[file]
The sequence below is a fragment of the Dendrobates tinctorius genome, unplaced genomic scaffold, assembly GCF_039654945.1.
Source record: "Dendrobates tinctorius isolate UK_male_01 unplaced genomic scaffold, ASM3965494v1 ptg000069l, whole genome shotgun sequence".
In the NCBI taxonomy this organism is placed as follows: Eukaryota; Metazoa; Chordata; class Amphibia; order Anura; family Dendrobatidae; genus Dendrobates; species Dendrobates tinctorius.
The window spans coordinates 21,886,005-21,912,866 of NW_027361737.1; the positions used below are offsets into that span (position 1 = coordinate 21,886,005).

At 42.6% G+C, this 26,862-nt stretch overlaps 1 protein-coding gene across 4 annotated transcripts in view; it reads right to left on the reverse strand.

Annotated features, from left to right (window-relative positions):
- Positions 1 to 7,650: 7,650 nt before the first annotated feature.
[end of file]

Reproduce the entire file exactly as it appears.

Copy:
The sequence below is a fragment of the Dendrobates tinctorius genome, unplaced genomic scaffold, assembly GCF_039654945.1.
Source record: "Dendrobates tinctorius isolate UK_male_01 unplaced genomic scaffold, ASM3965494v1 ptg000069l, whole genome shotgun sequence".
In the NCBI taxonomy this organism is placed as follows: Eukaryota; Metazoa; Chordata; class Amphibia; order Anura; family Dendrobatidae; genus Dendrobates; species Dendrobates tinctorius.
The window spans coordinates 21,886,005-21,912,866 of NW_027361737.1; the positions used below are offsets into that span (position 1 = coordinate 21,886,005).

At 42.6% G+C, this 26,862-nt stretch overlaps 1 protein-coding gene across 4 annotated transcripts in view; it reads right to left on the reverse strand.

Annotated features, from left to right (window-relative positions):
- Positions 1 to 7,650: 7,650 nt before the first annotated feature.